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What is your procedure after reviewing the lesson plans for the day?

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basketball777 basketball777 is offline
 
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What is your procedure after reviewing the lesson plans for the day?
Old 06-29-2013, 10:44 PM
 
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I'm applying for subbing in a district that has several essay questions. I've never subbed before, as I've taught for 9 yrs. One of the questions is "What is your procedure after reviewing the lesson plans for the day?" This kind of stumped me. So could anyone please help me out and tell me what a typical procedure would be? In other words, what is your procedure after reviewing the lesson plans for the day?? I would so appreciate it if you shared w me! TIA.


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Old 06-30-2013, 06:29 AM
 
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I'm a retired teacher who has been subbing for a number of years, and I think I can help you.

In any subbing job, I would see if the teacher has left any information about students with special medical conditions that need attention. I would also check out proper procedures for fire or tornado drills or lockdowns (I think the district you're applying to will like the fact that you're including this first). Next, I'd see if the teacher has included any information about classroom management (behavior plans, change your card, referral forms, etc.).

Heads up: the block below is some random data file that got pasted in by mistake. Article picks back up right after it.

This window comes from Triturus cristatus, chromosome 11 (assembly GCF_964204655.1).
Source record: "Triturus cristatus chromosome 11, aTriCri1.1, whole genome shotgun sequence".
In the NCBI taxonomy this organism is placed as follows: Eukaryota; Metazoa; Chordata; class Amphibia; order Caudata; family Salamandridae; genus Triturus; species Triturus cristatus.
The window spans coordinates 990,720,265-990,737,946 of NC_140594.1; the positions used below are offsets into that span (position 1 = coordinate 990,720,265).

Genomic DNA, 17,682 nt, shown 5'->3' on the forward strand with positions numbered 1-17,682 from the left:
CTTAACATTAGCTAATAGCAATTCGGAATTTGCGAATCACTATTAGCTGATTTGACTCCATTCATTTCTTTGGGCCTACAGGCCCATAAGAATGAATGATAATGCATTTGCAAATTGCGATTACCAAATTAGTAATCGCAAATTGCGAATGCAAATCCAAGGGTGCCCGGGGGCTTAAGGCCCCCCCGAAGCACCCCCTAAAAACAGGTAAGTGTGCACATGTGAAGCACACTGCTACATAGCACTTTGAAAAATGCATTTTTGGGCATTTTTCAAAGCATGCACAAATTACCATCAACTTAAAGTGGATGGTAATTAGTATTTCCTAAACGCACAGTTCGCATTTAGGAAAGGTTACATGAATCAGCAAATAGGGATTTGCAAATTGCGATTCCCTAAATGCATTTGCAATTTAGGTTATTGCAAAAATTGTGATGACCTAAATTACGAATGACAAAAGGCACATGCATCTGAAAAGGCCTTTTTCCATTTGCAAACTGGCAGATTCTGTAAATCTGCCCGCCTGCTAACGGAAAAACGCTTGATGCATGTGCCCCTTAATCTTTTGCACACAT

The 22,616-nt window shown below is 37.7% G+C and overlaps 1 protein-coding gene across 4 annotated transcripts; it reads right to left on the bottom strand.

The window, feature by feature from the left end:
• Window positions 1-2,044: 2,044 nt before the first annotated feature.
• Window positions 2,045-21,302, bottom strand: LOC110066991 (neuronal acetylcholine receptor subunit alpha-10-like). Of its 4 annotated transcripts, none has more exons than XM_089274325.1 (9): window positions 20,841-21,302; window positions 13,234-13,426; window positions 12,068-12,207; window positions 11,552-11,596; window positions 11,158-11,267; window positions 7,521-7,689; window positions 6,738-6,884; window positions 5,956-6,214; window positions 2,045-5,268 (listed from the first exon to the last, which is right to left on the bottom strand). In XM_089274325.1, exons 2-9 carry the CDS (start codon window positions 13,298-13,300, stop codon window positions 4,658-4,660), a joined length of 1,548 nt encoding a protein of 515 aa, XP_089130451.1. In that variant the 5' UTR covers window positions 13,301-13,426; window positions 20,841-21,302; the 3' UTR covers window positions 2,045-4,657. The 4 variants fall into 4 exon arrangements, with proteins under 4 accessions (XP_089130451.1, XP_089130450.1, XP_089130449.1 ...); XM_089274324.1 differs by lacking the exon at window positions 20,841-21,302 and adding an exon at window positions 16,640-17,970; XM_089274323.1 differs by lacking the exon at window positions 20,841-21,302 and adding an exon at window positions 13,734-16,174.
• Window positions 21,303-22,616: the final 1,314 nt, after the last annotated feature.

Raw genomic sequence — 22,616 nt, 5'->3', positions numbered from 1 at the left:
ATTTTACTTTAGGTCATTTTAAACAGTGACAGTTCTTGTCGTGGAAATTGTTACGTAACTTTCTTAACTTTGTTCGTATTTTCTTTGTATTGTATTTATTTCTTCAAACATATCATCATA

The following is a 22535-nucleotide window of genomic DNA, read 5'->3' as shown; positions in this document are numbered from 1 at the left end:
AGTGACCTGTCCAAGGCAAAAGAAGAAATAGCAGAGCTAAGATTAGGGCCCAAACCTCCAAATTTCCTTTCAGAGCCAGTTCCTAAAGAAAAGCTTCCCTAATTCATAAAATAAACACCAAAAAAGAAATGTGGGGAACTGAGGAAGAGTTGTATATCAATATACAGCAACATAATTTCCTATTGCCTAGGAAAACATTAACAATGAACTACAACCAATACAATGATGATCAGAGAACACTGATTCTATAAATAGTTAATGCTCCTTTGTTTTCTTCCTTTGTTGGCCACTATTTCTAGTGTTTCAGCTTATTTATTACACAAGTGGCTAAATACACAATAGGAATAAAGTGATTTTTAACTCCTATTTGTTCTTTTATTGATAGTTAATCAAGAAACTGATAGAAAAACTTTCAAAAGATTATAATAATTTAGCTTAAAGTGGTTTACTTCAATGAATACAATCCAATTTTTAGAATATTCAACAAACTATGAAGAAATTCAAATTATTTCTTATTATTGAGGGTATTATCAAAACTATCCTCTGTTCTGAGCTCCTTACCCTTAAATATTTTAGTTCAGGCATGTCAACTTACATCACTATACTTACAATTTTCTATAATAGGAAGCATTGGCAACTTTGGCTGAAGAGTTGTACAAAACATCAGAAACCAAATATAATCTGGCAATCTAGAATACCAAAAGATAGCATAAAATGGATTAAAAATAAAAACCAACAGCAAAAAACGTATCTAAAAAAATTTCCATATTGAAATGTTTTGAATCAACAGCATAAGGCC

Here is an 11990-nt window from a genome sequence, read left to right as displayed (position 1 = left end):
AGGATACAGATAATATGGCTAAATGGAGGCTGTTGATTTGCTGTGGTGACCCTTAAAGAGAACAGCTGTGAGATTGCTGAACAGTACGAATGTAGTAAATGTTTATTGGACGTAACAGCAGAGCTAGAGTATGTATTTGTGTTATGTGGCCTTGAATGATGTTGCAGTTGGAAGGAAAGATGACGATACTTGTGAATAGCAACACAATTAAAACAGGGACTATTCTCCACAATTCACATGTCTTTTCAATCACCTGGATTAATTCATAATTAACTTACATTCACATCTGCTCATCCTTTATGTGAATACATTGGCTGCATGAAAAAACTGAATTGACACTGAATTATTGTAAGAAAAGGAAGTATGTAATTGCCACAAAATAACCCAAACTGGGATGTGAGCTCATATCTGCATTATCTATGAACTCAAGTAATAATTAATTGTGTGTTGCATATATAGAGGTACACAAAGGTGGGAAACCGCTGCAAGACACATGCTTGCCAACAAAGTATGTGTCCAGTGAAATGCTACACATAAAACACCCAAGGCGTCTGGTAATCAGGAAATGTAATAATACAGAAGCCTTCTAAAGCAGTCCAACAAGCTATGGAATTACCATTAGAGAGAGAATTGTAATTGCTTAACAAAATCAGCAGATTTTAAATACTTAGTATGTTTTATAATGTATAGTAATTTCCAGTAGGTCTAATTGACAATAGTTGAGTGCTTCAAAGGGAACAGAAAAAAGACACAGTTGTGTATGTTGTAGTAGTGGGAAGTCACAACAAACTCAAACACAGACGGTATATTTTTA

I'd then try to meet teachers in neighboring classrooms. Sometimes they have very helpful suggestions. (This comes from a sub handbook from one of my districts, and again, I think the district you're applying to will like this idea.)

I would make sure that I have the basic materials to get the day started, including lunch order forms (usually only found in elementary classrooms), attendance sheets, and student handouts. If something is missing, I immediately notify the office. I then put my name on the board, and write a daily schedule (elementary) or a plan for the hour (middle and high school). If there are handouts, have them ready.

If technology needs to be used, I'd make sure that it's all ready before the students enter.

I would always be prepared to begin class the moment instructional time officially starts.